Note that various well-understood factors can counteract the spread of a mutation even if it is being selected for, such as geographical isolation, population bottlenecks, or genetic drift.

Cheers
SeeJay

#60 SeeJay

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Posted 26 October 2009 - 07:04 AM

I think this debate has digressed quite a bit from the original post about living fossils. Some people are arguing from a chemical perspective and others from an "information theory" perspective, the applicability, of which, is questionable, ultimately because of the uncertaincy principle (at a sub-atomic scale, position and momentum cannot be known at the same time).

The same techniques of infomation theory could be applied at one totally different scale (say, analysing information content in fibre-optic cables) to another (analysing the information content of DNA). It is statistically far too broad to test any hypothesis, and so causation cannot be implied to a significant difference ('all information requires intelligence' thus life was designed). When Biologists talk of the 'information content' of DNA, they are referring to the raw protein-coding sequence- how much of it there is relative to non-coding, how it relates to protein etc- not to draw comparisons with diverse other sources of information in the universe.

It is misleading to assume that apparent stasis in "living fossils" discredits evolution. Firstly, there is nothing in evolutionary theory that requires things to evolve in the first place. Organisms evolve (or the frequency of an allele(s) is displaced from hardy-weinberg equilibrium), because some selective pressure furthers the proliferation of those alleles relative to another (or, indeed, an allele may further its own chances of reproduction). It doesnt have to be as obvious as "all those with breed, all those without die", nor as long-winded as "lets evolve a human one gene at a time". It is a slow process, where the variation on an individuals genome may become fixed in a population, and that can happen through a variety of mechanisms. Secondly, the assertion that living fossils have remained the same in the first place is based entirely on superficial measure of appearence (bones) and physiology. So, yes, some organisms havent changed their appearence for a long time (because selective pressures havent required for them to do so), but that doesnt mean evolution at the molecular scale hasnt occurred, (to local variations in climate for instance), or indeed speciation. Macroevolution doesnt occurr for the sake of evolving or "being superior", it occurrs alongside continuing ecological change; otherwise, theres no point, and nothing to "identify" successful alleles. So stasis is very much part of evolutionary theory.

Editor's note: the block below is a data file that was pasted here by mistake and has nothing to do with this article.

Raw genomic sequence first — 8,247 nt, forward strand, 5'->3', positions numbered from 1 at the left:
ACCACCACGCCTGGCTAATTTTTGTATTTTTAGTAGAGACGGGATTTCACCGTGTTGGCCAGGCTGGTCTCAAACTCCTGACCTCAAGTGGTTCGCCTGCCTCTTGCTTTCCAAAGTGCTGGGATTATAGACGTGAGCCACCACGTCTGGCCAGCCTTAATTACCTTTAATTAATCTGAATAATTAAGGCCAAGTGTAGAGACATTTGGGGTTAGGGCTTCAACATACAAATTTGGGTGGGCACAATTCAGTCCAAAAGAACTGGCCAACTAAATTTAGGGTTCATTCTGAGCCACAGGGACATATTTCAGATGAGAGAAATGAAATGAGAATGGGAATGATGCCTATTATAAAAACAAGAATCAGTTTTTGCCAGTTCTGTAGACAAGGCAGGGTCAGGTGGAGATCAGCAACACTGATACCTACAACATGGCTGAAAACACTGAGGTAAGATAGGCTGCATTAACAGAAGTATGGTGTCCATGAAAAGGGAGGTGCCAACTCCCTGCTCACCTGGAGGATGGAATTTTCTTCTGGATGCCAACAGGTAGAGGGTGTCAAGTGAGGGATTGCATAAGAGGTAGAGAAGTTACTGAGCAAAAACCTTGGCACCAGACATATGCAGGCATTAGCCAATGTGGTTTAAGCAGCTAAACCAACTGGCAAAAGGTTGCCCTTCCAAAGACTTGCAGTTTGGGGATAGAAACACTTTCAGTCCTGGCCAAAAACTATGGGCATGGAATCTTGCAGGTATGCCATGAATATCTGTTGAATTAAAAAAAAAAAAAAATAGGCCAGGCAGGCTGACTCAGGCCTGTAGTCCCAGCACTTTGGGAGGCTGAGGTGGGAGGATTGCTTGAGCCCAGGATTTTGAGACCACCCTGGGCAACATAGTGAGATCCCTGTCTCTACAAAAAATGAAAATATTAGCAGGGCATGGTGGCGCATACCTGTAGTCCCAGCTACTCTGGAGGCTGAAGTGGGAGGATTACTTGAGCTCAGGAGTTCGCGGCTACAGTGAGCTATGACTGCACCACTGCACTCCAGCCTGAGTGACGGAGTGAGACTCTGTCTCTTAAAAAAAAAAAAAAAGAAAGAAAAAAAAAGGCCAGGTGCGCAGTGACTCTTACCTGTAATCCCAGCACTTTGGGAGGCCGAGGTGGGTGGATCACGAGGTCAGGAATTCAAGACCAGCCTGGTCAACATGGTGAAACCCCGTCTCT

What are your thoughts guys?

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Hi McStone

Nice to meet you.

I agree with pretty much all you said.

I am however finding this thread very interesting as there seems to be quite a diversity of opinion about what microevolution means, whether natural selection operates to remove harmful mutations, and whether natural forces can increase the information content of a genome. This seems to me to be somewhat like a "language barrier" between the parties, and I'm finding it fruitful to discuss these language issues as much as the substantive ones.

Cheers
SeeJay